A journalism professor at Knox College for the last eight years, Marilyn Webb, 66, is a candidate in the upcoming mayoral race in Galesburg, Ill. She is married to retired businessman John Sheedy and has three stepchildren: Patrick Sheedy, Ally, who has a daughter, and Meghan Antonangeli, who has a son. Her daughter Jennifer Kiefer has three boys. Together with professors David Amor, Robert Siebert, and Robin Metz, Webb built the journalism program at Knox, leaving the life of professional journalism that she had built in New York.
How do you plan to address the safety of off-campus students and Galesburg residents in the greater Galesburg community?
Webb says that the crime rate in Galesburg is not as high as it is perceived to be and has stayed at pretty much the same percentage over the last 20 years. The crimes committed are against property, not people, as well as drug crimes. Webb recommends that Knox students give their phone numbers to Campus Safety for the campus alerts, as well as staying alert when in the Galesburg area. Webb says, “Sexism and racism still exist in America and that is sad. While I can’t change that as mayor, I am going to try to bring people together to address the ways in which it interferes with our interconnectedness in Galesburg and to try to find some community solutions by talking about issues from the bottom up through neighborhood and town meetings and new city commissions that, as mayor, I can appoint.”
How do you see Knox fitting into the community at large?
“The relationship between Knox and the community is more porous than it is perceived to be and it should be encouraged,” says Webb. She feels that the city has been very welcoming to journalism students, at least, that she has had go out into the community to do assignments. She also says, “Knox has a wealth of faculty that could help get Galesburg back on its feet.” She also admires all of the students who volunteer and student teach in the community.
Do you believe that the resources at Knox College have been of benefit to the community? How do you think Galesburg could better use the resource that is Knox College?
Webb thinks that the faculty could be of use on city committees, especially those faculty from the economic and technological fields, as the city moves from an economy based on manufacturing to whatever the future economical provider will be. She also thinks that the business and art departments could utilize the empty storefronts in Galesburg for student projects. “The music department could expand beyond McGillacuddy’s on Thursdays,” says Webb.
Why do you want to be the mayor of Galesburg?
Through teaching at Knox for the last eight years, Webb says that she has developed extremely close relationships with all sectors of the city. She feels these relationships can help a lot towards rebuilding Galesburg. “This is the first time I have ever done anything like this,” Webb says. The focus of her journalism while she has been at Knox has been the community, local elections, community events, etc. The reason that she is so drawn to Galesburg is the journalistic history that it has with S.S. McClure and Carl Sandburg. She says, “We need to have a model for journalists to be objective and engaged. Now is the time to be engaged.”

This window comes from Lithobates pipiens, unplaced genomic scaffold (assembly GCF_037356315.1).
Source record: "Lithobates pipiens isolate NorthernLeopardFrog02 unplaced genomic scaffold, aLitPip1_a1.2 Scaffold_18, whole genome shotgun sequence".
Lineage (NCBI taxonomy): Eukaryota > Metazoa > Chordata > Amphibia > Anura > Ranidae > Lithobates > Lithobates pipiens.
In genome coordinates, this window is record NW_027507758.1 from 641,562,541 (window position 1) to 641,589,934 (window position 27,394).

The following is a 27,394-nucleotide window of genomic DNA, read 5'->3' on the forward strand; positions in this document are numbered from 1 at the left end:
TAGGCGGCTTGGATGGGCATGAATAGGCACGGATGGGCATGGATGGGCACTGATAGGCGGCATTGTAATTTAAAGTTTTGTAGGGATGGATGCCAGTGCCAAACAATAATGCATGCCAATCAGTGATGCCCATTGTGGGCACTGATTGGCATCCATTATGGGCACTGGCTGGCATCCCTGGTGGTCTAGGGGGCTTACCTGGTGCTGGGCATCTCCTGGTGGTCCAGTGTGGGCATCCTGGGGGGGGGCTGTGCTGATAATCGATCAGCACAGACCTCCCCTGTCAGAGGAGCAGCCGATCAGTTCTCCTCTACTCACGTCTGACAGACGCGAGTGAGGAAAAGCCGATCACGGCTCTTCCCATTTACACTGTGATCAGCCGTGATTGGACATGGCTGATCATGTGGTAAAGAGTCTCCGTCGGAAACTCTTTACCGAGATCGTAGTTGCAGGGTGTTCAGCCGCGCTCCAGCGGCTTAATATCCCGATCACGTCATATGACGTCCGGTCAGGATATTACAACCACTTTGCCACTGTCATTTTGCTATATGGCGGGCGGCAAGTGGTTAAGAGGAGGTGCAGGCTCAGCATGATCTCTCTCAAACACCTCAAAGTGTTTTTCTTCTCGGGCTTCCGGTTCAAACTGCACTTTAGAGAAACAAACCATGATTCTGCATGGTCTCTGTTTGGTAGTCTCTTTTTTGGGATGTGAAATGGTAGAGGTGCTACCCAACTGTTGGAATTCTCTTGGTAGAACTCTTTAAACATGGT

How do you plan to address the issue of Galesburg’s growing poverty?
Webb feels that Galesburg has two kinds of poor, the first being “the new poor.” These are the people who have lost their jobs for the first time in their lives, the ones who thought that they were secure. The second poor are the poor people that people perceive to be coming here from Chicago and people who are concerned about the city’s public housing situation. However, most of the people living in the public housing are single women, the elderly, and young or single parent households. One of the things that sparked Webb’s decision to run for mayor was legislation that was trying to ban further building of multifamily housing. Webb feels that a lot of this issue is racial.
What do you see as Galesburg’s greatest strengths?
Webb says that Galesburg has the friendliest people she has ever met, citing an issue of USA Today in which Galesburg was said to be the friendliest city in America. She also thinks a strong asset is Knox College and how much the community supports it. She also thinks that Carl Sandburg College is a good school that has done much for the community through helping former Maytag employees and its research into wind energy. She also feels that Galesburg is “energy central” because of the possibilities for future energy research in agriculture and wind. Galesburg’s history is also a strong selling point for Webb. She thinks Galesburg’s strong points are not only journalistic exports, but also the Lincoln-Douglas debates and the anti-slavery movement. Webb says, “We should live up to and be proud of our history. This is the history my heart is totally aligned with.”